NASA CubeSats Heading into Orbit (Artist's Concept) Image credit: NASA/JPL-Caltech

WASHINGTON — As interest in the use of cubesats continues to grow, U.S. government agencies are taking very different approaches regarding their use, with some openly embracing them as useful scientific tools and others more skeptical about their effectiveness.

A June 22 meeting of an ad hoc committee of the National Research Council (NRC) on the scientific utility of cubesats also revealed different approaches in how agencies manage cubesat development efforts, with some taking a far more decentralized approach than others.

One of the biggest advocates for cubesats has not been NASA but the National Science Foundation (NSF), which has funded a small program for space science cubesat missions since 2008. “Cubesats can help us provide some of these measurements that we badly need,” said Therese Moretto Jorgensen, who manages NSF’s cubesat program. “Cubesats can’t do everything, but they can help.”

NSF has spent $15.6 million on its cubesat program since its inception, funding seven missions to collect space weather and related data. Six of those missions, Jorgensen said, collected useful scientific data. “We have definitely confirmed for everybody that there is scientific value to cubesats,” she said.

While NSF has taken a focused, centralized approach to cubesats, NASA’s interest in such spacecraft has been more diverse and diffuse. The agency’s work in cubesats is spread across its Science, Space Technology, and Human Exploration and Operations mission directorates, and includes not just science missions using cubesats but also technology development and launch services.

“We don’t have a center of excellence that just does cubesats,” said David Pierce, senior program executive for suborbital programs in NASA’s Science Mission Directorate. He noted, as an example of that approach, that eight different NASA centers will be exhibiting at the next Conference on Small Satellites at Utah State University in August.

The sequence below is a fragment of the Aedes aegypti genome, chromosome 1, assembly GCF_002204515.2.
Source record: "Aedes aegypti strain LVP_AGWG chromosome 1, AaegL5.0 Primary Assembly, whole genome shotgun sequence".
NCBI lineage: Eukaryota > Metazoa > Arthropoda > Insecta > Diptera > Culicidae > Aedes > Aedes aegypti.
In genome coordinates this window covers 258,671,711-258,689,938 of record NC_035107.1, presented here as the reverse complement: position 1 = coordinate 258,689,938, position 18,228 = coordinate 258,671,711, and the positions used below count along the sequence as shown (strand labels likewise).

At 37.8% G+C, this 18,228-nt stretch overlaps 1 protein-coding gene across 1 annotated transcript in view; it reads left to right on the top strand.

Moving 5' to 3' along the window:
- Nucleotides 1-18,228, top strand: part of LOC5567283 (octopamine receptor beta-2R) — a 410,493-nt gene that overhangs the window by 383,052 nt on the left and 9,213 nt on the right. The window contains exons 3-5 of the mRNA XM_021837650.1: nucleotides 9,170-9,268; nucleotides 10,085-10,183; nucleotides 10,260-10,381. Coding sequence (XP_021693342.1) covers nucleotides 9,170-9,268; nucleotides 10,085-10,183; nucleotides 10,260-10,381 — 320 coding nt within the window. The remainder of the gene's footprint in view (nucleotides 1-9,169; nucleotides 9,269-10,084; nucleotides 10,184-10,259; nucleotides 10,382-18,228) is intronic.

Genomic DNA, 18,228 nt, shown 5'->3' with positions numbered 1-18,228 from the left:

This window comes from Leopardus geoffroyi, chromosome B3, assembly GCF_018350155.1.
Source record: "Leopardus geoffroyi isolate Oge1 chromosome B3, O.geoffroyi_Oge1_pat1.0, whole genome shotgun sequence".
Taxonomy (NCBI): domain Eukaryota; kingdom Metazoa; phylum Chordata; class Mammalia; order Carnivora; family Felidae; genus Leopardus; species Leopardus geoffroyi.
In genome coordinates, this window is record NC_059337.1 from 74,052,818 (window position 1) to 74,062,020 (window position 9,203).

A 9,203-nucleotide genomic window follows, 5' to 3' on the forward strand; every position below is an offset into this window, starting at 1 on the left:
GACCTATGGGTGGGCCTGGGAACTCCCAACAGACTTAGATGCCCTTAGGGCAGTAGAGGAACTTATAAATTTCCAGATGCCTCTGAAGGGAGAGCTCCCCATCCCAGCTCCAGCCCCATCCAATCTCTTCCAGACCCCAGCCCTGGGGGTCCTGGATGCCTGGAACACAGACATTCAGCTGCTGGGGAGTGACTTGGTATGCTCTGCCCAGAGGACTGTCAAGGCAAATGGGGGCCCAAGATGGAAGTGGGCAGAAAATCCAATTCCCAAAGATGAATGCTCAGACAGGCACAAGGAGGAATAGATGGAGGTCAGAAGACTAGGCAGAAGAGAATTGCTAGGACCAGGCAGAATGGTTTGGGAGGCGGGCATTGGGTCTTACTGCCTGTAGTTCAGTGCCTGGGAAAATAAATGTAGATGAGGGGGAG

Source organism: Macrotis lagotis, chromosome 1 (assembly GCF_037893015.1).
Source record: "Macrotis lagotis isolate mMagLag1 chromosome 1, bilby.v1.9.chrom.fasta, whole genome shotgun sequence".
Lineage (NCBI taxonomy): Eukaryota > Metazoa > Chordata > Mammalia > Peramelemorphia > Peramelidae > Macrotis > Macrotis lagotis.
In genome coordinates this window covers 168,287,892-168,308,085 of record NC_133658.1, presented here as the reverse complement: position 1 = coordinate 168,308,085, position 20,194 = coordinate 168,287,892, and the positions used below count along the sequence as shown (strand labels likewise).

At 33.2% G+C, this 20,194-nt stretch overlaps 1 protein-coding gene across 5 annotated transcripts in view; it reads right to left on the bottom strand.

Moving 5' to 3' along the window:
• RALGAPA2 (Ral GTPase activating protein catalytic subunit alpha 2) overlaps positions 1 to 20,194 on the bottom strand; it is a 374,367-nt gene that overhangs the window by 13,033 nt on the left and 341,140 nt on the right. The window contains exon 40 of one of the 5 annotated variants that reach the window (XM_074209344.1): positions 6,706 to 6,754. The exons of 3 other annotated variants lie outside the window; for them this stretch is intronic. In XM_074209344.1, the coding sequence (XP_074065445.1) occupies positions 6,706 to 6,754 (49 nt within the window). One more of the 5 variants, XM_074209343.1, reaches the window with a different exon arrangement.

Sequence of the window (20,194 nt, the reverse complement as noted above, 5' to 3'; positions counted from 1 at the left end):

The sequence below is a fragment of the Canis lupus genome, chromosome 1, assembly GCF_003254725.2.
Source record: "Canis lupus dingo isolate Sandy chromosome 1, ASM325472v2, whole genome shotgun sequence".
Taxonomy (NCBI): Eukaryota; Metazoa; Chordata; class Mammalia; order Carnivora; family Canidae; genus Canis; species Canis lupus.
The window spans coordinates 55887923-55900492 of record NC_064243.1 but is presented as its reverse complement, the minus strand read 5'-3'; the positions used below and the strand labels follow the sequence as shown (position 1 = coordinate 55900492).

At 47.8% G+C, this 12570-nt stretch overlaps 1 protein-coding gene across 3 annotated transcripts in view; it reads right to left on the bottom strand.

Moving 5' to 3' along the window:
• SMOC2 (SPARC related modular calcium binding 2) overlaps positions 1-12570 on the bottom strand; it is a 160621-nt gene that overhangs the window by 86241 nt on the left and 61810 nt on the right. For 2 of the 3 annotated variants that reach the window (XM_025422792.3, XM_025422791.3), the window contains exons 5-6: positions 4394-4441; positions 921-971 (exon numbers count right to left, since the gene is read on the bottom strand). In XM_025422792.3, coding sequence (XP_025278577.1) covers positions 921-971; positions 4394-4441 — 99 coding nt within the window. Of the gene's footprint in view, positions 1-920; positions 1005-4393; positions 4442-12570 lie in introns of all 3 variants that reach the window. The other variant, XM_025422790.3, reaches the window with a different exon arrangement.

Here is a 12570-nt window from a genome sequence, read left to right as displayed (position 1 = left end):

Pierce said NASA views cubesats as similar to sounding rocket programs in terms of both low cost and a higher acceptance of risk. “Even if it doesn’t work, the researchers learn something,” he said. “We might be able to get valuable technology and science out of it.”

The U.S. Geological Survey (USGS), though, is more skeptical about the value of cubesats to provide imagery and other data. Jennifer Lacey, observing systems branch chief at the USGS Earth Resources Observation and Science Center, said the types of data most in demand, such as shortwave infrared observations, “sort of drives us out of the cubesat area” because those instruments require larger satellite buses.

Lacey, though, would not rule out making use of cubesats in the future as their capabilities improve. The USGS signed a technical assistance agreement in 2013 with Planet Labs, a company developing a constellation of cubesats to provide medium-resolution imagery that could complement that collected by Landsat spacecraft. “It helped us stay up to date on the technology,” she said.

While many NRC committee members expressed interest in the potential of cubesats to perform science missions, one person expressed some skepticism. “As an engineer, it sounds like a lot of fun,” former Lockheed Martin executive Tom Young said during a presentation by NASA at the meeting. “But I can’t figure out what is your basic mission, what you are trying to accomplish.”

Young also expressed concern about another widely touted benefit of cubesats, as a way to train young engineers on spacecraft design and development, because such missions have a much higher tolerance of risk than larger, more conventional spacecraft missions. “I don’t want you developing a workforce that only knows how to do high-risk, wing-it kinds of things,” he said. “I want a workforce that knows how to do disciplined space activities.”

Others, though, cautioned about applying more rigor to cubesats, arguing that it would eliminate the advantages they offer. “It doesn’t work if you want to do cubesats in the way of traditional missions,” Jorgensen said. “You don’t achieve much new, except you do the old thing on a smaller scale.”

The NRC committee plans to spend the next year studying what scientific missions cubesats can currently achieve, and what investments can be made by government agencies and others to improve their scientific utility. The study is jointly funded by NASA and NSF, with a final report due in June 2016.

Jeff Foust writes about space policy, commercial space, and related topics for SpaceNews. He earned a Ph.D. in planetary sciences from the Massachusetts Institute of Technology and a bachelor’s degree with honors in geophysics and planetary science...